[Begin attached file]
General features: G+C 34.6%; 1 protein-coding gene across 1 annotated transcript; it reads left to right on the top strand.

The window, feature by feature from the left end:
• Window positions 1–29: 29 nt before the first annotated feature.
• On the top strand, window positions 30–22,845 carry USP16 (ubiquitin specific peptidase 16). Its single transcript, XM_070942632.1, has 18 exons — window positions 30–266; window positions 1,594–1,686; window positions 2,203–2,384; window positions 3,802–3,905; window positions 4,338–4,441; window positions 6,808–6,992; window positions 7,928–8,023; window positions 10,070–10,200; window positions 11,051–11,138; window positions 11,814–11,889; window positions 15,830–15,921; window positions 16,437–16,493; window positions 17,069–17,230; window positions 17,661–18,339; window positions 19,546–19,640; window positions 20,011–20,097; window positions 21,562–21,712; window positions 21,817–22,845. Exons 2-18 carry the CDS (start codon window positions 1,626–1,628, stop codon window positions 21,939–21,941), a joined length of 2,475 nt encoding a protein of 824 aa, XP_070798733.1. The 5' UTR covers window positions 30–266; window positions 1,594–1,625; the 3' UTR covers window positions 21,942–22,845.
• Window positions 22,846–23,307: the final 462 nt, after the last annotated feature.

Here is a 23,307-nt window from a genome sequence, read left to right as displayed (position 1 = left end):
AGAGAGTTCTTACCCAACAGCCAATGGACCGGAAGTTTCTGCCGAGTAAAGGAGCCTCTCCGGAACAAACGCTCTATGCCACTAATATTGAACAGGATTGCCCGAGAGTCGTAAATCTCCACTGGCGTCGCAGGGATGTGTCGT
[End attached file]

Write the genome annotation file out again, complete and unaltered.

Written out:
General features: G+C 34.6%; 1 protein-coding gene across 1 annotated transcript; it reads left to right on the top strand.

The window, feature by feature from the left end:
• Window positions 1–29: 29 nt before the first annotated feature.
• On the top strand, window positions 30–22,845 carry USP16 (ubiquitin specific peptidase 16). Its single transcript, XM_070942632.1, has 18 exons — window positions 30–266; window positions 1,594–1,686; window positions 2,203–2,384; window positions 3,802–3,905; window positions 4,338–4,441; window positions 6,808–6,992; window positions 7,928–8,023; window positions 10,070–10,200; window positions 11,051–11,138; window positions 11,814–11,889; window positions 15,830–15,921; window positions 16,437–16,493; window positions 17,069–17,230; window positions 17,661–18,339; window positions 19,546–19,640; window positions 20,011–20,097; window positions 21,562–21,712; window positions 21,817–22,845. Exons 2-18 carry the CDS (start codon window positions 1,626–1,628, stop codon window positions 21,939–21,941), a joined length of 2,475 nt encoding a protein of 824 aa, XP_070798733.1. The 5' UTR covers window positions 30–266; window positions 1,594–1,625; the 3' UTR covers window positions 21,942–22,845.
• Window positions 22,846–23,307: the final 462 nt, after the last annotated feature.

Here is a 23,307-nt window from a genome sequence, read left to right as displayed (position 1 = left end):
AGAGAGTTCTTACCCAACAGCCAATGGACCGGAAGTTTCTGCCGAGTAAAGGAGCCTCTCCGGAACAAACGCTCTATGCCACTAATATTGAACAGGATTGCCCGAGAGTCGTAAATCTCCACTGGCGTCGCAGGGATGTGTCGT